Published December 1, 2005 in The Wall Street Journal
The story of Frank Gehry’s design of the Guggenheim Museum in Bilbao, Spain, is by now familiar. Cities world-wide have begun to aim for the “Bilbao effect”: the construction of a spectacular museum building that attracts international visitors and boosts the economy. The story of the “Art Basel effect” is less widely known. It is the tale of the leading art fair for contemporary art, which has been presented in Basel, Switzerland, every June for the past 36 years, also coming to Miami Beach for the past three Decembers and becoming America’s premiere art fair; the fourth edition of Art Basel Miami Beach opens today.
Although it is a once-yearly, four-day event, Art Basel has profoundly altered the shape and scope of Miami’s cultural landscape, affecting real estate and tourism rates and enhancing government support for the arts.
In past years, about 30,000 art lovers from around the world arrived here for Art Basel, and the Miami Herald reports that this year a sizable increase is expected. The fair’s principal venue is the Miami Beach Convention Center, where about 200 of the world’s most prestigious galleries display paintings, sculptures, photographs, video works and room-scale installations, the majority of which date within the past five years. Works range in cost from thousands to millions of dollars. The fair continues nearby on the beachfront, where shipping containers turned into exhibition spaces display the wares of 20 younger galleries, a presentation underwritten this year by W South Beach. Since its inception, the fair’s principal sponsor has been UBS, with BMW and NetJets serving as supporters. Bvlgari, Morgan’s Hotel Group, Bloomberg Television and AXA Art Insurance are further providers.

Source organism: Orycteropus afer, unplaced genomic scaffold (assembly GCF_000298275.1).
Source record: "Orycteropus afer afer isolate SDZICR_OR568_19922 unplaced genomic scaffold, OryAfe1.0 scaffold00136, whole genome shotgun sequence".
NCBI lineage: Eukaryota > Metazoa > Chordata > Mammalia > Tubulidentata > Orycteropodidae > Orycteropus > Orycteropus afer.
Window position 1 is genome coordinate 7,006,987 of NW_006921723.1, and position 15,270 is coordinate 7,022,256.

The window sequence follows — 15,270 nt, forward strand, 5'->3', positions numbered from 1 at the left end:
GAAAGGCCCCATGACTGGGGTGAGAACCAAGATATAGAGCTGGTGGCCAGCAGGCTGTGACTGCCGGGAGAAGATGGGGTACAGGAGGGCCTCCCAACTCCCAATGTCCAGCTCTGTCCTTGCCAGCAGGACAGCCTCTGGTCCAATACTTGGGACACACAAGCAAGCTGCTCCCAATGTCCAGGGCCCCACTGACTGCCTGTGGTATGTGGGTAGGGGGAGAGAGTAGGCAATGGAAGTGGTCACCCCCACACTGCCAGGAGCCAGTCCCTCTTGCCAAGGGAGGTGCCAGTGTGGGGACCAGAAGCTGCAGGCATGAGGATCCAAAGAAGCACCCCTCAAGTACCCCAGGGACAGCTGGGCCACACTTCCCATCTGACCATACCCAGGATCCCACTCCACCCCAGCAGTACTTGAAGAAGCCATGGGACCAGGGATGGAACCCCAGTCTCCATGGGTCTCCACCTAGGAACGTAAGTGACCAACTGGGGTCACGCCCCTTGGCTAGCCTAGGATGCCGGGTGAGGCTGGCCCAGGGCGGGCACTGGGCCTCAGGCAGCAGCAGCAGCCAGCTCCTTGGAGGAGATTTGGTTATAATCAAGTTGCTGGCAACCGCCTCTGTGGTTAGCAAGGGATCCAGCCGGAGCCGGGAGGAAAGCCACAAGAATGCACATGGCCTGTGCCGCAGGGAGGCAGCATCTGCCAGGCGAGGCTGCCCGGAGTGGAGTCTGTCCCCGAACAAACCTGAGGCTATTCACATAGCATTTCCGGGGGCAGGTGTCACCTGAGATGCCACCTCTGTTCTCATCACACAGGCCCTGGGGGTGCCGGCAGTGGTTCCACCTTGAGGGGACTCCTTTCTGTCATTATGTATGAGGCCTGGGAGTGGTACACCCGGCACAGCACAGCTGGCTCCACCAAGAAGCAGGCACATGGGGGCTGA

In accord with the Swiss model, the fair is not a self-contained entity. A public art program, performances, video and sound lounges, discussion forums and “crossover” events involving fashion, books, music, film, architecture and design are all variously sponsored and promoted by Art Basel Miami Beach. Then there are “partners” in the greater Miami area, ranging from art venues to nightclubs, that feature events officially sanctioned by the fair.
According to Samuel Keller, director of Art Basel’s Swiss and American fairs, more than 840 journalists attended Art Basel Miami Beach in 2004. Much of the press coverage has focused less on the fair than on Miami as a cultural and tourist destination. That the world press offers millions of dollars of free publicity “is worth its weight in gold from a public relations point of view,” asserts Michael Spring, director of the Miami-Dade Cultural Affairs Council.
Mr. Spring claims that Art Basel helped to “supercharge the growth of the arts” in Miami. The fair strengthened the belief of government officials in the greater Miami area that the arts will carry a city forward and steer development. Increasing amounts of money and resources have been put behind the fair each year and additional funding has been provided for arts groups of all kinds; Mr. Spring’s budget at Cultural Affairs has tripled over the course of the past seven years to $14.4 million.
That the people of Miami-Dade County are convinced of art’s benefit to the community is evidenced by their approval of a bond issue last year designating $100 million of city funds to build a new waterfront facility for the Miami Art Museum. This issue had been hotly debated, with detractors asserting that corporate and private funds should pay for the new museum, not taxpayers’ money. Proponents, including many government officials, maintained that the new museum would revitalize a rundown neighborhood and further enhance the city’s global profile.